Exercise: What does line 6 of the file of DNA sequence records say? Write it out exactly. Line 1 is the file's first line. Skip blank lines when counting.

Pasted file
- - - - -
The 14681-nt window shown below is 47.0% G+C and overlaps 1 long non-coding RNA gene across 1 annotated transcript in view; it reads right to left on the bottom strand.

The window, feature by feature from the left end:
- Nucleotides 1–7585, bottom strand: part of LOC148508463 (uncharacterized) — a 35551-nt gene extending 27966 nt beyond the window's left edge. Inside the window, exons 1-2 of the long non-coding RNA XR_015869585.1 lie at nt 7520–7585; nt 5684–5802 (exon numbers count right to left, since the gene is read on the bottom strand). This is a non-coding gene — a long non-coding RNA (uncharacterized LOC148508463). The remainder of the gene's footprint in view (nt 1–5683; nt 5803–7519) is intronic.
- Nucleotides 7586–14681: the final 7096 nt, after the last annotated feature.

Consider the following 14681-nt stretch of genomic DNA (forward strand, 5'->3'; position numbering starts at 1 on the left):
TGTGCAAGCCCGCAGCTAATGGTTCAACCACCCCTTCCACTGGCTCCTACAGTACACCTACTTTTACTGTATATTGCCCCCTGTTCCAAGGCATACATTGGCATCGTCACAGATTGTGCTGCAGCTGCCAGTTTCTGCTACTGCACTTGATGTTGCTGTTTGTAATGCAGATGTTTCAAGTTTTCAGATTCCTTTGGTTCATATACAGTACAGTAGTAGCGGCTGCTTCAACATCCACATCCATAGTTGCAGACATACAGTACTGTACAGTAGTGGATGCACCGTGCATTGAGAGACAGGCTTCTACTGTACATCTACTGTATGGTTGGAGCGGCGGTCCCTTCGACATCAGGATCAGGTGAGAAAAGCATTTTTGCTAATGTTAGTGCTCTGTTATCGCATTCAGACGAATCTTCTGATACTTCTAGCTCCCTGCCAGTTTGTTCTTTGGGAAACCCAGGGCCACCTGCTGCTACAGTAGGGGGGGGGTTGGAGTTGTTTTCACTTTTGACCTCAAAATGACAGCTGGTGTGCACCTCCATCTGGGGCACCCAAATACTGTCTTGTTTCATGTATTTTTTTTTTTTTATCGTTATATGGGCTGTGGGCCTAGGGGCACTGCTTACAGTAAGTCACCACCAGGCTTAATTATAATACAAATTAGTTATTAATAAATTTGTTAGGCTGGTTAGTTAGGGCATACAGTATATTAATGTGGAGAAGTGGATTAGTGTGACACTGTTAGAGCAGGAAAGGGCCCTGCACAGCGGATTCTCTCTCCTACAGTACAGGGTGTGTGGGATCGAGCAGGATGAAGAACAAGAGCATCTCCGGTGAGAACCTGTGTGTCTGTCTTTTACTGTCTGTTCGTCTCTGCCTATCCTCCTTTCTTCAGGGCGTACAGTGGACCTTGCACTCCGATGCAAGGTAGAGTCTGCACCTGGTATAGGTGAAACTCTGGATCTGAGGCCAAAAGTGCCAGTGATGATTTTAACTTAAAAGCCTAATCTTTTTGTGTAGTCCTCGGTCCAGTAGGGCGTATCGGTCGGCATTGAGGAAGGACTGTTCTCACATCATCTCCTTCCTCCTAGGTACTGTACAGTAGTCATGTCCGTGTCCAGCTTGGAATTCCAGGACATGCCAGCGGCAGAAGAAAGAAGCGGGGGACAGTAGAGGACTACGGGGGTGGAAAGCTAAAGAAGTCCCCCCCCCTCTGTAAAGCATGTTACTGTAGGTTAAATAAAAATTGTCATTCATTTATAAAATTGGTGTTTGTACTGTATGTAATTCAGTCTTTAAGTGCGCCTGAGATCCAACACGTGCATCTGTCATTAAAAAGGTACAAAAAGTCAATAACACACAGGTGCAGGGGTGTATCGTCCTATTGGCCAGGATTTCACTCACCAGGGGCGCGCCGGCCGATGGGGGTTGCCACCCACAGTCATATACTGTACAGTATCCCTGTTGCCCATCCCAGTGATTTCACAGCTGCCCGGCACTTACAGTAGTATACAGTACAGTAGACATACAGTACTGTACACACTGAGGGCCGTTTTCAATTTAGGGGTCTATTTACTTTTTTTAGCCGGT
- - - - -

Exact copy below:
TGTGCAAGCCCGCAGCTAATGGTTCAACCACCCCTTCCACTGGCTCCTACAGTACACCTACTTTTACTGTATATTGCCCCCTGTTCCAAGGCATACATTGGCATCGTCACAGATTGTGCTGCAGCTGCCAGTTTCTGCTACTGCACTTGATGTTGCTGTTTGTAATGCAGATGTTTCAAGTTTTCAGATTCCTTTGGTTCATATACAGTACAGTAGTAGCGGCTGCTTCAACATCCACATCCATAGTTGCAGACATACAGTACTGTACAGTAGTGGATGCACCGTGCATTGAGAGACAGGCTTCTACTGTACATCTACTGTATGGTTGGAGCGGCGGTCCCTTCGACATCAGGATCAGGTGAGAAAAGCATTTTTGCTAATGTTAGTGCTCTGTTATCGCATTCAGACGAATCTTCTGATACTTCTAGCTCCCTGCCAGTTTGTTCTTTGGGAAACCCAGGGCCACCTGCTGCTACAGTAGGGGGGGGGTTGGAGTTGTTTTCACTTTTGACCTCAAAATGACAGCTGGTGTGCACCTCCATCTGGGGCACCCAAATACTGTCTTGTTTCATGTATTTTTTTTTTTTTATCGTTATATGGGCTGTGGGCCTAGGGGCACTGCTTACAGTAAGTCACCACCAGGCTTAATTATAATACAAATTAGTTATTAATAAATTTGTTAGGCTGGTTAGTTAGGGCATACAGTATATTAATGTGGAGAAGTGGATTAGTGTGACACTGTTAGAGCAGGAAAGGGCCCTGCACAGCGGATTCTCTCTCCTACAGTACAGGGTGTGTGGGATCGAGCAGGATGAAGAACAAGAGCATCTCCGGTGAGAACCTGTGTGTCTGTCTTTTACTGTCTGTTCGTCTCTGCCTATCCTCCTTTCTTCAGGGCGTACAGTGGACCTTGCACTCCGATGCAAGGTAGAGTCTGCACCTGGTATAGGTGAAACTCTGGATCTGAGGCCAAAAGTGCCAGTGATGATTTTAACTTAAAAGCCTAATCTTTTTGTGTAGTCCTCGGTCCAGTAGGGCGTATCGGTCGGCATTGAGGAAGGACTGTTCTCACATCATCTCCTTCCTCCTAGGTACTGTACAGTAGTCATGTCCGTGTCCAGCTTGGAATTCCAGGACATGCCAGCGGCAGAAGAAAGAAGCGGGGGACAGTAGAGGACTACGGGGGTGGAAAGCTAAAGAAGTCCCCCCCCCTCTGTAAAGCATGTTACTGTAGGTTAAATAAAAATTGTCATTCATTTATAAAATTGGTGTTTGTACTGTATGTAATTCAGTCTTTAAGTGCGCCTGAGATCCAACACGTGCATCTGTCATTAAAAAGGTACAAAAAGTCAATAACACACAGGTGCAGGGGTGTATCGTCCTATTGGCCAGGATTTCACTCACCAGGGGCGCGCCGGCCGATGGGGGTTGCCACCCACAGTCATATACTGTACAGTATCCCTGTTGCCCATCCCAGTGATTTCACAGCTGCCCGGCACTTACAGTAGTATACAGTACAGTAGACATACAGTACTGTACACACTGAGGGCCGTTTTCAATTTAGGGGTCTATTTACTTTTTTTAGCCGGT